By DONALD SCHOENHOLT
This year marks the 30th specialty coffee conference put on by the association. For perspective on the earliest gatherings, we turned to Donald Schoenholt, who was the first president of the Specialty Coffee Association of America, and instrumental in the early growth of the specialty association and industry. He runs Gillies Coffee in New York, the oldest operating coffee roasting company in the United States. Here he is in his own words on the founding of the SCAA and Conference [now Specialty Coffee Expo].
Pre-SCAA there were “organizational meetings” held in private rooms each Summer and Winter wherever the Fancy Food Show was held in 1981 and 1982 (New York, San Francisco, Houston). In October 1982 the Steering Committee wrote the Constitution and By-laws at the Louisa Hotel on Knob Hill in San Francisco. The association became “official” in January 1983. We wanted an opportunity to be together as a family at least once a year, and in those pioneer days we continued to link our gatherings to the Fancy Food Show as many of our members were members of the trade group that put on those shows, and several, including my own company, had booths at those shows. After the first couple of years trying to manage our affairs with volunteer labor, we had hired a Washington DC management company to run our day-to-day business, and publish our In Good Taste newsletter. When we thought we had the strength to have a show of our own, we turned to them to set it up for us.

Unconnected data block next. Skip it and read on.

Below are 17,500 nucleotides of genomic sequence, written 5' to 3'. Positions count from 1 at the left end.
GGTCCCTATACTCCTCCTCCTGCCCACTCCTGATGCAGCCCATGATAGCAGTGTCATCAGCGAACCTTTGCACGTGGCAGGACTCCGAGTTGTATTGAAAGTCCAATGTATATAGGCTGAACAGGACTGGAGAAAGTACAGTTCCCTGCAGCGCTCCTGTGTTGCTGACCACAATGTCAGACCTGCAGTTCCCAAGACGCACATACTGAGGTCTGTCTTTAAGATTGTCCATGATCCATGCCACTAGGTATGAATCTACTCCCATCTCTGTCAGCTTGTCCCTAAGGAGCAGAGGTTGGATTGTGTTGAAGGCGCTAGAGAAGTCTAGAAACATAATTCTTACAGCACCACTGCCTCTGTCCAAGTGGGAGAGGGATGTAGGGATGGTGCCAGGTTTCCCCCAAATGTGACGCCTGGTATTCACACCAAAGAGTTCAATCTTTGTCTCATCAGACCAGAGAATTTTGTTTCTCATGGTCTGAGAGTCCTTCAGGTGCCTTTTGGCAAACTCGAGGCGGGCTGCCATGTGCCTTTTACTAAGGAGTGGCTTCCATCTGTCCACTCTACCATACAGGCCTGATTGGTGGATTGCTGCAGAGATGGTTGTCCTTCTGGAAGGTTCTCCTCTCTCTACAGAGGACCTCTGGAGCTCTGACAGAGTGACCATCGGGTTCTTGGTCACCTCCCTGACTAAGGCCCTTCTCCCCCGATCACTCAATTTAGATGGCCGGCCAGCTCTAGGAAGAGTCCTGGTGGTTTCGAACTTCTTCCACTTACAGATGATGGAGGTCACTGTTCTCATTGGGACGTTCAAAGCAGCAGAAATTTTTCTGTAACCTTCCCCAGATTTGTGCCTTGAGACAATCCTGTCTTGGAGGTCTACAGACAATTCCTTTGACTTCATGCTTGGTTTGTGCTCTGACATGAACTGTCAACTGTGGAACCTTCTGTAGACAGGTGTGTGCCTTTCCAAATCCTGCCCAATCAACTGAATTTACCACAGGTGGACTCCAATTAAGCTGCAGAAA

Our first “Conference” was held in New Orleans, in 1988. It far exceeded our expectations in draw, and excitement as an experience. If memory serves, almost 350 folks came. We had a roster of prominent industry members as speakers, and there were over four dozen exhibitors; two that I remember off the top of my head that are still yearly exhibitors are Bunn-o-matic, and Royal Coffee San Francisco. I believe that Ellen Jordan Reidy (at that time with Van Cortlandt Importers) chaired that first conference. At the last minute her child took ill, and she was unable to attend, and I filled in for her giving the “Roasters” lecture and leading a general discussion on the subject of roasting. The following year the Conference was in Oakland CA, and the year after that in Orlando FL. In those early years the educational component of the gathering was considered preeminent, with the “show/exhibition” portion being subordinate to the lectures, round-tables, and other educational programs.
Through the years the Conference has grown, becoming the best attended coffee industry gathering in the world. It has changed directions, and changed names several times as the industry, and the association that represents it have moved from the backwater to being the preeminent forces in the coffee world. At the moment the conference is named Expo, and the educational tracks have become subordinate to the exhibition floor. The social aspect of being together as a family, and the collegial nature of the intellectual discourse at the annual specialty coffee gathering has remained a constant.